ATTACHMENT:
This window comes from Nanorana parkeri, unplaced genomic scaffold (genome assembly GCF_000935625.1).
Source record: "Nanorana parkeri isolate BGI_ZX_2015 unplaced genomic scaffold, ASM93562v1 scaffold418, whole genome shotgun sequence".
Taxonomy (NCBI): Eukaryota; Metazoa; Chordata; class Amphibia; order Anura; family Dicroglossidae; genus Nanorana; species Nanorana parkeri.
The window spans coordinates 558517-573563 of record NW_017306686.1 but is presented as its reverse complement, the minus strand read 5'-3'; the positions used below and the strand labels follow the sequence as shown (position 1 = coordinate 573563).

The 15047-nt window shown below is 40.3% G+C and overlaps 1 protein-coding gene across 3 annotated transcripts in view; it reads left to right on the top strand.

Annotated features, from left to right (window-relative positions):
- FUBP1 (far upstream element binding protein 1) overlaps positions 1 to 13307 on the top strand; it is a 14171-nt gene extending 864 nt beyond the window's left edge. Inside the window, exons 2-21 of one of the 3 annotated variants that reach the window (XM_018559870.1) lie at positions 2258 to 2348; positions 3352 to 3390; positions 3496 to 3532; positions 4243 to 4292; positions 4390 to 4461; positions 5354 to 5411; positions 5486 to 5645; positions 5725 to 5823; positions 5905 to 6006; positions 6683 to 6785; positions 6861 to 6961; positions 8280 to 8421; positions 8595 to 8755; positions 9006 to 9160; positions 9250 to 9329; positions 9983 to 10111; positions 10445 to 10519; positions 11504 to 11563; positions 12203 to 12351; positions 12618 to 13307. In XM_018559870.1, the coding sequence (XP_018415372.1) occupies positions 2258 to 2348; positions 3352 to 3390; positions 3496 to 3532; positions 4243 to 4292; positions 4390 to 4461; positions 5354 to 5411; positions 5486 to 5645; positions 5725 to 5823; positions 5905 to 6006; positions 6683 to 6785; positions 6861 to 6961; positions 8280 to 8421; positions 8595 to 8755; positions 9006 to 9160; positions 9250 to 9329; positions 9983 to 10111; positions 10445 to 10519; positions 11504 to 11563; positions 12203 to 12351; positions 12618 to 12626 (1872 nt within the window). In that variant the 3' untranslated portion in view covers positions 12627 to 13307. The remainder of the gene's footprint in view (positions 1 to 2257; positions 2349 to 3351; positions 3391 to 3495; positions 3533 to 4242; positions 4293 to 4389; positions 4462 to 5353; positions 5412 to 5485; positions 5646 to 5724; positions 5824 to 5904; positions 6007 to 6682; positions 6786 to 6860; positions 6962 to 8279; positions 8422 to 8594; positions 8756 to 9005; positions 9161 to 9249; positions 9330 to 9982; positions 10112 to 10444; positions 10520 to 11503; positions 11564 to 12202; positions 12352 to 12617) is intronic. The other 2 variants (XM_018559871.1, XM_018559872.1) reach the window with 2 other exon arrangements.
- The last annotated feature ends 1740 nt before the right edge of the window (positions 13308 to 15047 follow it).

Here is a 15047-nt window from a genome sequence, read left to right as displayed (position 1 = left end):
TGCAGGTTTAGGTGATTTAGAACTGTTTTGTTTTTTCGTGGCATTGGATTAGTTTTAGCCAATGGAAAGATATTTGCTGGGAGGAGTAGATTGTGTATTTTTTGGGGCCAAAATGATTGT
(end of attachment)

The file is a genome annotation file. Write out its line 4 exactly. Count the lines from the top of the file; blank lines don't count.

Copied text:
The window spans coordinates 558517-573563 of record NW_017306686.1 but is presented as its reverse complement, the minus strand read 5'-3'; the positions used below and the strand labels follow the sequence as shown (position 1 = coordinate 573563).